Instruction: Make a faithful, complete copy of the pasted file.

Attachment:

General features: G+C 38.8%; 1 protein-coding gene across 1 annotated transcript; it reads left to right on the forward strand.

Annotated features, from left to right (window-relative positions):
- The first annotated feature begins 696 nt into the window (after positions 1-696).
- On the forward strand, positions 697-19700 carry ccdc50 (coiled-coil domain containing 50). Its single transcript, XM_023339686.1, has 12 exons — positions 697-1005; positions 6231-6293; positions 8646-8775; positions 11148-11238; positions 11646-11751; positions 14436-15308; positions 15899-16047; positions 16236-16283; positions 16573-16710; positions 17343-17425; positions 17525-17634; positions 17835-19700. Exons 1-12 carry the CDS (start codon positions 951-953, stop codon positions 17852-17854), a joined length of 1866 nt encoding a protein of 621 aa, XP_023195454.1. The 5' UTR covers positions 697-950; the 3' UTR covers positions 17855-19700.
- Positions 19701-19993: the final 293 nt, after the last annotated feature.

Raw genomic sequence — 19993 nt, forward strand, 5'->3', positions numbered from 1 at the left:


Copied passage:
General features: G+C 38.8%; 1 protein-coding gene across 1 annotated transcript; it reads left to right on the forward strand.

Annotated features, from left to right (window-relative positions):
- The first annotated feature begins 696 nt into the window (after positions 1-696).
- On the forward strand, positions 697-19700 carry ccdc50 (coiled-coil domain containing 50). Its single transcript, XM_023339686.1, has 12 exons — positions 697-1005; positions 6231-6293; positions 8646-8775; positions 11148-11238; positions 11646-11751; positions 14436-15308; positions 15899-16047; positions 16236-16283; positions 16573-16710; positions 17343-17425; positions 17525-17634; positions 17835-19700. Exons 1-12 carry the CDS (start codon positions 951-953, stop codon positions 17852-17854), a joined length of 1866 nt encoding a protein of 621 aa, XP_023195454.1. The 5' UTR covers positions 697-950; the 3' UTR covers positions 17855-19700.
- Positions 19701-19993: the final 293 nt, after the last annotated feature.

Raw genomic sequence — 19993 nt, forward strand, 5'->3', positions numbered from 1 at the left: